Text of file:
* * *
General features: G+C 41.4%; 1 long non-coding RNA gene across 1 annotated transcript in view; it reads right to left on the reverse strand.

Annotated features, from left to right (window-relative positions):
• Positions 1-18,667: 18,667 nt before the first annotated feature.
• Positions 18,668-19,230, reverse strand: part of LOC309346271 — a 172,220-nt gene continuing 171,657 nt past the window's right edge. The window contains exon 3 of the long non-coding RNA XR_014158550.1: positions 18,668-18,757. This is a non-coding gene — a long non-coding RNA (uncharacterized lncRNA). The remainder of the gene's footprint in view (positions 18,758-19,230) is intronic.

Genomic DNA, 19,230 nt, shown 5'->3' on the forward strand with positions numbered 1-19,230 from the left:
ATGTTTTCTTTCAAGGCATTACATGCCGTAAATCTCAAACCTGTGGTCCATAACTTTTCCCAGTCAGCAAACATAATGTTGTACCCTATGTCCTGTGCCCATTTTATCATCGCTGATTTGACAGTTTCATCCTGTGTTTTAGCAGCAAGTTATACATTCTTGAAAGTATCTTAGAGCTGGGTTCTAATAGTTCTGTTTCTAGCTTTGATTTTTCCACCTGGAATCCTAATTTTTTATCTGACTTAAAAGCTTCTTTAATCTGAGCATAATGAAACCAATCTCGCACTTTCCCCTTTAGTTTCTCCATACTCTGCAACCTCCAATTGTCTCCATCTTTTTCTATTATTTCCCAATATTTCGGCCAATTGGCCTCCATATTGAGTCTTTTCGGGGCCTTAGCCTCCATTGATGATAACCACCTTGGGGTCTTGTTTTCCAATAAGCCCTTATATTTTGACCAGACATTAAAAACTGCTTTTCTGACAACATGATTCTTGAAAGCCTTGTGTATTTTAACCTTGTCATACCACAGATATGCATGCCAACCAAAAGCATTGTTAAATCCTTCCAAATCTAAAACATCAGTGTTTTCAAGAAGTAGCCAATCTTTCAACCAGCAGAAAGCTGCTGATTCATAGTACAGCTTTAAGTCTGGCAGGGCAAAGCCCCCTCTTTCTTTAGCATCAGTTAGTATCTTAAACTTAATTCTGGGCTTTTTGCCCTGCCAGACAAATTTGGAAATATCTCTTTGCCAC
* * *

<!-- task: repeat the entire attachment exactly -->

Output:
General features: G+C 41.4%; 1 long non-coding RNA gene across 1 annotated transcript in view; it reads right to left on the reverse strand.

Annotated features, from left to right (window-relative positions):
• Positions 1-18,667: 18,667 nt before the first annotated feature.
• Positions 18,668-19,230, reverse strand: part of LOC309346271 — a 172,220-nt gene continuing 171,657 nt past the window's right edge. The window contains exon 3 of the long non-coding RNA XR_014158550.1: positions 18,668-18,757. This is a non-coding gene — a long non-coding RNA (uncharacterized lncRNA). The remainder of the gene's footprint in view (positions 18,758-19,230) is intronic.

Genomic DNA, 19,230 nt, shown 5'->3' on the forward strand with positions numbered 1-19,230 from the left:
ATGTTTTCTTTCAAGGCATTACATGCCGTAAATCTCAAACCTGTGGTCCATAACTTTTCCCAGTCAGCAAACATAATGTTGTACCCTATGTCCTGTGCCCATTTTATCATCGCTGATTTGACAGTTTCATCCTGTGTTTTAGCAGCAAGTTATACATTCTTGAAAGTATCTTAGAGCTGGGTTCTAATAGTTCTGTTTCTAGCTTTGATTTTTCCACCTGGAATCCTAATTTTTTATCTGACTTAAAAGCTTCTTTAATCTGAGCATAATGAAACCAATCTCGCACTTTCCCCTTTAGTTTCTCCATACTCTGCAACCTCCAATTGTCTCCATCTTTTTCTATTATTTCCCAATATTTCGGCCAATTGGCCTCCATATTGAGTCTTTTCGGGGCCTTAGCCTCCATTGATGATAACCACCTTGGGGTCTTGTTTTCCAATAAGCCCTTATATTTTGACCAGACATTAAAAACTGCTTTTCTGACAACATGATTCTTGAAAGCCTTGTGTATTTTAACCTTGTCATACCACAGATATGCATGCCAACCAAAAGCATTGTTAAATCCTTCCAAATCTAAAACATCAGTGTTTTCAAGAAGTAGCCAATCTTTCAACCAGCAGAAAGCTGCTGATTCATAGTACAGCTTTAAGTCTGGCAGGGCAAAGCCCCCTCTTTCTTTAGCATCAGTTAGTATCTTAAACTTAATTCTGGGCTTTTTGCCCTGCCAGACAAATTTGGAAATATCTCTTTGCCAC